In fact, many of them are only interested in stealing your hard earned equity, your money or even your home itself. Of course not all of these people are bad actors, some of them are professional real estate investors who are interested in honestly helping you. However, the best advice for you to follow is: Do not sign anything until it has been reviewed by a lawyer that you trust.
You must know exactly what you are agreeing to because once you sign the documents, even if the terms were not explained correctly, and even if you did not understand the agreement, you will be responsible for those terms upon the funding of the loan. Always have an experienced attorney that you trust review any such transaction before signing anything. If you are pressured or coerced in any way to enter into an agreement regarding your home, call an attorney or the Office of the Attorney General to report them.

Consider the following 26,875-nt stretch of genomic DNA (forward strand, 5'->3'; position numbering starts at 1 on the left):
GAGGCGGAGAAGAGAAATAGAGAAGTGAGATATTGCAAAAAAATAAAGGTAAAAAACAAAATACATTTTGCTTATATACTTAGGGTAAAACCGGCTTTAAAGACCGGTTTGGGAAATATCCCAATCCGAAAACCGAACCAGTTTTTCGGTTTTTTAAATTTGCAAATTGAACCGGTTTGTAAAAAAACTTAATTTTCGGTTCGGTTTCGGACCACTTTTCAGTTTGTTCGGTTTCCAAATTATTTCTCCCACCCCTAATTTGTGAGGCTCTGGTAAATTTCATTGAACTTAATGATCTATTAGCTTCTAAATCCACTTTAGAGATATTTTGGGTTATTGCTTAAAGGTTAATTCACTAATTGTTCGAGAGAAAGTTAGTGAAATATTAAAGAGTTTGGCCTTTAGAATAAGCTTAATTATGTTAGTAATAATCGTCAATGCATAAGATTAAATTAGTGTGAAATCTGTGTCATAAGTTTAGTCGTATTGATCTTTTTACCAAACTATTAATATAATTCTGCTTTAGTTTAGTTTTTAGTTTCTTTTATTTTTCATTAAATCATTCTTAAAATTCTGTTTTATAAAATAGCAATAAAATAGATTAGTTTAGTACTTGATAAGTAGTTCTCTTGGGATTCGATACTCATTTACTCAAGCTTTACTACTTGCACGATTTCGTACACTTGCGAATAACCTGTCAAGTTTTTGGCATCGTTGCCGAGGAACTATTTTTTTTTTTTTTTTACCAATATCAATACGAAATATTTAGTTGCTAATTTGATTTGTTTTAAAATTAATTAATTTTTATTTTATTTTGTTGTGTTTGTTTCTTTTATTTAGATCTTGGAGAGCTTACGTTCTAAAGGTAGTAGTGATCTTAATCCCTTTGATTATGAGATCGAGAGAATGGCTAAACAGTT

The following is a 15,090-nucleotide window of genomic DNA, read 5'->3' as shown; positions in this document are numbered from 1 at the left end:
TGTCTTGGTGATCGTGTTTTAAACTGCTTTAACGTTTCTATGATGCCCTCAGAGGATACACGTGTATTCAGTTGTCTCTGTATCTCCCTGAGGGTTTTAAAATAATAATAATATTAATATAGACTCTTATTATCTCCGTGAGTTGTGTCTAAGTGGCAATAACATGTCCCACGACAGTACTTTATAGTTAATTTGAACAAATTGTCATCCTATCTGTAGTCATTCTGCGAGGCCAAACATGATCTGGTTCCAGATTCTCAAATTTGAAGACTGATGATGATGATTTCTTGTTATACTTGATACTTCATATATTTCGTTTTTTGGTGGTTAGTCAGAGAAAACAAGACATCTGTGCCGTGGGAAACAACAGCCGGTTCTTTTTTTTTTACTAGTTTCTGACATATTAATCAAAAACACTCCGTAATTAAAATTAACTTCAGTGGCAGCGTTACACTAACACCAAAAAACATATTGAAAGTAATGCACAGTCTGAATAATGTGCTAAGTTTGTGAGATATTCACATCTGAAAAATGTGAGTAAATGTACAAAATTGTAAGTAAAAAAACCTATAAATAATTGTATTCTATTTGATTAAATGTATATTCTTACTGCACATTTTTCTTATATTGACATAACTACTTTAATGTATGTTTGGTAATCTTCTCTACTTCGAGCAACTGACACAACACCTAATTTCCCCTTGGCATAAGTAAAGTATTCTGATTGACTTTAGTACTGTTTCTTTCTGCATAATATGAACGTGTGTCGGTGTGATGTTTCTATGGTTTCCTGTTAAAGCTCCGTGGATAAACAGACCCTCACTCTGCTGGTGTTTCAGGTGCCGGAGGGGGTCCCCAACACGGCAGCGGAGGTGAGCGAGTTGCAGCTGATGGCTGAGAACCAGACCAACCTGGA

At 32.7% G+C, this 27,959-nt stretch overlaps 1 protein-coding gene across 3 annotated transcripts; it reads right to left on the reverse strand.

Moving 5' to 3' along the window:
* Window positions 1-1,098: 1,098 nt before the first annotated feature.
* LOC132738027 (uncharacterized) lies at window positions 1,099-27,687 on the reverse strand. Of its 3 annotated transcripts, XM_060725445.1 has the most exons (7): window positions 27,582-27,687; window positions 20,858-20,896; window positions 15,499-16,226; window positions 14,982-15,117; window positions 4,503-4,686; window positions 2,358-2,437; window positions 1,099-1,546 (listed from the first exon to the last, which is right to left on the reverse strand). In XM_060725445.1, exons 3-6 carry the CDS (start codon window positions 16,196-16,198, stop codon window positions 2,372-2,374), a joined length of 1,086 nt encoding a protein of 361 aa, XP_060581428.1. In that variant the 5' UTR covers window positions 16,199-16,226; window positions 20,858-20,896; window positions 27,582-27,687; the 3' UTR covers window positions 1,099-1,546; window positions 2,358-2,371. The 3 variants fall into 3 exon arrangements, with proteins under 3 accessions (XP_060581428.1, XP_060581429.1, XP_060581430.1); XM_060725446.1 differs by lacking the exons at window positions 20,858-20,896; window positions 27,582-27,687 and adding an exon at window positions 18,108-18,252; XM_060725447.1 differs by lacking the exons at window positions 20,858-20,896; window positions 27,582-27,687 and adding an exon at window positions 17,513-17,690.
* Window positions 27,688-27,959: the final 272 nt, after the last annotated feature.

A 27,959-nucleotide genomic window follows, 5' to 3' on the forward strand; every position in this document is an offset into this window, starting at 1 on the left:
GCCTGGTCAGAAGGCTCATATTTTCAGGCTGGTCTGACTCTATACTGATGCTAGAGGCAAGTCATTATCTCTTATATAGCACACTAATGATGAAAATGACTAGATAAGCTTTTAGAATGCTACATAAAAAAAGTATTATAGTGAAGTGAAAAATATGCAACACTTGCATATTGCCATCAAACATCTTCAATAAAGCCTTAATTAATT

If you are selling your home yourself to avoid foreclosure, check to see if there are any complaints against the prospective buyer. You can contact the Attorney General, the Real Estate Board, the Banking Commission, or your local District Attorney's Consumer Fraud Department.
your bank files for foreclosure in court, the local newspaper will have an advertisement that your house will be auctioned off on a specific date and time. Unfortunately, some people will view this as an opportunity to take advantage of you in a vulnerable situation by making promises to you that sound “too good to be true” and that everything will work out if you let them handle your situation. The time tested advice that still rings true today, is if it sounds too good to be true, then something is wrong.
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